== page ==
Streaming Wars: The Case For Advertising On SVOD Services

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The ‘streaming wars’ are well and truly here, with Apple TV+ launched last week and Disney+ just weeks away.

And with the market growing increasingly crowded, discussion around potentially advertising on these platforms won’t go away.

As it stands now, on-demand streaming services Netflix, Amazon Prime Video, hayu, Apple TV+ and Stan all serve their content advertising free.

This means the prices range from around $7 to $20 per month, depending on the package.

But according to Criteo commercial director Colin Barnard, the market is in need of an ad-supported model.

“I don’t see why you wouldn’t have a combination of free, lower-price and full-price models with the level of advertising shown relating to the price that you pay,” he told B&T.

He pointed to Netflix’s audio-based cousin Spotify, which has enjoyed success through deploying an ad-supported model.

“Wherever you have users’ attention you can expect that an ad-funded model could exist,” he said.

“For instance a basic Spotify membership is free, supported by ads. For an ad-free experience, you pay for that. At the cinema, you pay to see the film but you will still see ads. YouTube has a free and paid service, so why wouldn’t this extend to SVOD providers.”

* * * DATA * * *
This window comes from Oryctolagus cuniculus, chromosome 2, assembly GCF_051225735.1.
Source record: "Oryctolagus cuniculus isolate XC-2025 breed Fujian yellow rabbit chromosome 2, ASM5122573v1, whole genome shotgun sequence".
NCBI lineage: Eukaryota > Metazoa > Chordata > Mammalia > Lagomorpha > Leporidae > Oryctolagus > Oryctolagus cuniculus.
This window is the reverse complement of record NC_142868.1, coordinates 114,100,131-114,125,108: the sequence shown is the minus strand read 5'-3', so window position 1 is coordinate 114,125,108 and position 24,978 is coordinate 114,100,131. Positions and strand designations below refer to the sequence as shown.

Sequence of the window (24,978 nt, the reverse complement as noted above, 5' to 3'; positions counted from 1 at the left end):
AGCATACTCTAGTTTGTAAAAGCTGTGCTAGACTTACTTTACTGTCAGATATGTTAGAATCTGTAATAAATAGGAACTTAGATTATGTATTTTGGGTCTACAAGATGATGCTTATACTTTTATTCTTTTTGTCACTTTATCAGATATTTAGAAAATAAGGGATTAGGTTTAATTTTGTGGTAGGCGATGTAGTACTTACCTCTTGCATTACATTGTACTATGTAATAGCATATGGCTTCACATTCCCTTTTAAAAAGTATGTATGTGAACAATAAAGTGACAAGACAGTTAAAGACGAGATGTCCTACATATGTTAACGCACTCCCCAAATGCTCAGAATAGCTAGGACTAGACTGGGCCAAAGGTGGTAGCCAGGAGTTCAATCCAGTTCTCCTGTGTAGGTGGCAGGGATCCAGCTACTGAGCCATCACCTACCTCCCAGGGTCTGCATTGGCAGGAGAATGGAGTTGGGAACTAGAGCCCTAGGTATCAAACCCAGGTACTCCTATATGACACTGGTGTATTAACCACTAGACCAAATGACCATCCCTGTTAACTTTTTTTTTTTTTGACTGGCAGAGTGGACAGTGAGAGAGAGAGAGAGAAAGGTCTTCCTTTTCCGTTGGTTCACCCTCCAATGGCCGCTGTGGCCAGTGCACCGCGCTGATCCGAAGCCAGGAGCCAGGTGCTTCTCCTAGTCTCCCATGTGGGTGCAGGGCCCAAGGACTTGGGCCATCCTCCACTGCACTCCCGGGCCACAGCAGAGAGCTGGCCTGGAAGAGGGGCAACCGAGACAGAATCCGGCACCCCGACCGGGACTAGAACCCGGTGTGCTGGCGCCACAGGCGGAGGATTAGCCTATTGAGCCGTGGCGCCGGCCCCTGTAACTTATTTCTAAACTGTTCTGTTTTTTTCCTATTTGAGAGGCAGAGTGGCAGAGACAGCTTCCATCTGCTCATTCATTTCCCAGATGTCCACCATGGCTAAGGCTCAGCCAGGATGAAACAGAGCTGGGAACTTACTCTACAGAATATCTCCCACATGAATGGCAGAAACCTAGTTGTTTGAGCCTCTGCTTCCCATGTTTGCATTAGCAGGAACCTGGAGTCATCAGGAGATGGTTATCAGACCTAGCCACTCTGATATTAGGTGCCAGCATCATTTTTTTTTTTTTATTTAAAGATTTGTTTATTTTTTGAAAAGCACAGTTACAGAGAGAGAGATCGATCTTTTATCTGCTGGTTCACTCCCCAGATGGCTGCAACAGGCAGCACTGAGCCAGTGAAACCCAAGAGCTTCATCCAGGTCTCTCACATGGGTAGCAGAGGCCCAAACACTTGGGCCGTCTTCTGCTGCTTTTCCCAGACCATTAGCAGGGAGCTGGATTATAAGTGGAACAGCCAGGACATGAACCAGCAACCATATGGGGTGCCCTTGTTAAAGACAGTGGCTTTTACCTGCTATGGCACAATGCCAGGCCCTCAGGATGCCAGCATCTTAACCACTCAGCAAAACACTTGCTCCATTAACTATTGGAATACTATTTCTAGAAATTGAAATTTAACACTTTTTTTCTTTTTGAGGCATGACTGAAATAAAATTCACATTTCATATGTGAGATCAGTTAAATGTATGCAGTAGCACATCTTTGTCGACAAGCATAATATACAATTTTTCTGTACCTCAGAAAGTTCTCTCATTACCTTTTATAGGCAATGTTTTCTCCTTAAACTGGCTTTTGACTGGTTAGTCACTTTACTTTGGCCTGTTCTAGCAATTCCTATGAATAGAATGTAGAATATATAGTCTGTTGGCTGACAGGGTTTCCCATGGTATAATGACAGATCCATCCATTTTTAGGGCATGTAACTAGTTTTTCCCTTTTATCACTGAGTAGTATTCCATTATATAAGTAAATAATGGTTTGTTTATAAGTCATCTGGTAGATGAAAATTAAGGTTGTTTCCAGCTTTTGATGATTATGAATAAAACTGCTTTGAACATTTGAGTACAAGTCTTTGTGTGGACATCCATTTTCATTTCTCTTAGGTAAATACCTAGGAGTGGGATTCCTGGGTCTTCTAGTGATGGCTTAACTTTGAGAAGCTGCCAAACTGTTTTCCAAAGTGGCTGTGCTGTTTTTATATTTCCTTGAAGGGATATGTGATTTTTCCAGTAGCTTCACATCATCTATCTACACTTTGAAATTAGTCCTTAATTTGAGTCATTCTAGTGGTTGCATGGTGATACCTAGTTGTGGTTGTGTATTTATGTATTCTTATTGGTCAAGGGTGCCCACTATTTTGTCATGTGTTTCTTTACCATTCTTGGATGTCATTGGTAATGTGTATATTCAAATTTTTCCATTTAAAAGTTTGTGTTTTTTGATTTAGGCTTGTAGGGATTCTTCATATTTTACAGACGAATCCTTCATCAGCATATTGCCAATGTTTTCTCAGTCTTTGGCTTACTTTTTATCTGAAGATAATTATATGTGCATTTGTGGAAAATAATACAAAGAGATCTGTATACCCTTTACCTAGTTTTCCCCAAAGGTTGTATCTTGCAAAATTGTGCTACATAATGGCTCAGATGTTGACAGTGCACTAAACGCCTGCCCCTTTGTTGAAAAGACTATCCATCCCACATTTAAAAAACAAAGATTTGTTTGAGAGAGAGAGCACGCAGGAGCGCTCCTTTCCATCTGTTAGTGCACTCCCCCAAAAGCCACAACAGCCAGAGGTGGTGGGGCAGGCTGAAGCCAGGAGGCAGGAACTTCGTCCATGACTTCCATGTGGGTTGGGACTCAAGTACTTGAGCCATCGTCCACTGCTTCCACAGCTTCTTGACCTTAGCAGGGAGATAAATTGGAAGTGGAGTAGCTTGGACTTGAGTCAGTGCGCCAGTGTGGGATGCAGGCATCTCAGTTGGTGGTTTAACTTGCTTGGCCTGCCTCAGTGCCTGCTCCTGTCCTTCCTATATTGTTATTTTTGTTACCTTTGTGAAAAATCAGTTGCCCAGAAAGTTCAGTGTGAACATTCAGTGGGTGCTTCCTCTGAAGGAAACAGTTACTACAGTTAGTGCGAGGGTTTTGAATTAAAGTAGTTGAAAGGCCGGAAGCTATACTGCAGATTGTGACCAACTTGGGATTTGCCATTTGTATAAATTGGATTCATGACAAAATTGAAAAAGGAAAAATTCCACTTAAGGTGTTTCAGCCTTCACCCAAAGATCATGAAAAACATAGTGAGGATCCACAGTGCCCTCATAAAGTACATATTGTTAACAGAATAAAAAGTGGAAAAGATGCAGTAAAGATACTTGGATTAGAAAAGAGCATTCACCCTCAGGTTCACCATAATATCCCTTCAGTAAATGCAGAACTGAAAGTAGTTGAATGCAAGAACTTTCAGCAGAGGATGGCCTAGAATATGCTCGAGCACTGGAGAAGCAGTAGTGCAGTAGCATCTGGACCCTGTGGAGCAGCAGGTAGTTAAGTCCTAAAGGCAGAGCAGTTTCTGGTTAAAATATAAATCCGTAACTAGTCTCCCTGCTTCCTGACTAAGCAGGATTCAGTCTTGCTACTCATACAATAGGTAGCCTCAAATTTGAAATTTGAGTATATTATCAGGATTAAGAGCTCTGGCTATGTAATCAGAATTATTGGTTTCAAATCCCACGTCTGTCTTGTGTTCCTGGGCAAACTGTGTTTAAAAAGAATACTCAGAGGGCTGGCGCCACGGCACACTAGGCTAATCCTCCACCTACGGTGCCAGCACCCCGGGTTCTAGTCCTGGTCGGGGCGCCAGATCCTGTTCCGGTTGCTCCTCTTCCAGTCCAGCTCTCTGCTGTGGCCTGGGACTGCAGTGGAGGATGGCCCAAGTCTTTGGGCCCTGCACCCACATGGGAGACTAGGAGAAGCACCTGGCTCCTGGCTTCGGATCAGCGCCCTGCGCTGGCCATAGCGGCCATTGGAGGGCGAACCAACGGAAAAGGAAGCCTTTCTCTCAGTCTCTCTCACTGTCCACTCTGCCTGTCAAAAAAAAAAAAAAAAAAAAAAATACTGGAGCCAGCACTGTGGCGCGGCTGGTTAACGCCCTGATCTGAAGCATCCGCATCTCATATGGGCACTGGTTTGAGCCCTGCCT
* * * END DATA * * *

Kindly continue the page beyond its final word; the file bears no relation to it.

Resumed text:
The case for advertising on SVOD platforms was recently given a boost, with Deloitte releasing new figures which showed 54 per cent of those aged 15 to 29 and half of those aged 30 to 35 would be willing to watch ads on a streaming service if they got a large discount on the subscription cost.

“What we must remember is that younger generations like Millennials, who grew up during a time of technological disruption, and Gen Z, who have never lived in a non-digital world, have become increasingly desensitised to advertisements,” Barnard commented.

“For instance, Criteo’s study found that 48 per cent of consumers value ads that help them discover new products. On the other hand, a further 55 per cent said that they turn off when they see ads of products they’re not interested in.

“What this tells us is that while the younger generations are willing to watch ads, streaming services must ensure that these ads are hyper-relevant to create cut-through.”

If a service like Netflix is to go down the advertising path, it is important that it gets it right, argued Barnard.

“Introducing ads on streaming services would open a whole new world of opportunities for digital media and marketing professionals, not to mention a healthy stream of revenue considering the amount of streaming services available today,” he said.

“On the other hand, consumers, particularly Millennials and Gen Z, are demanding more from ads. They’re looking for relevant, non-intrusive ads and a seamless user experience, and are no longer accepting ads that don’t fit these demands.”


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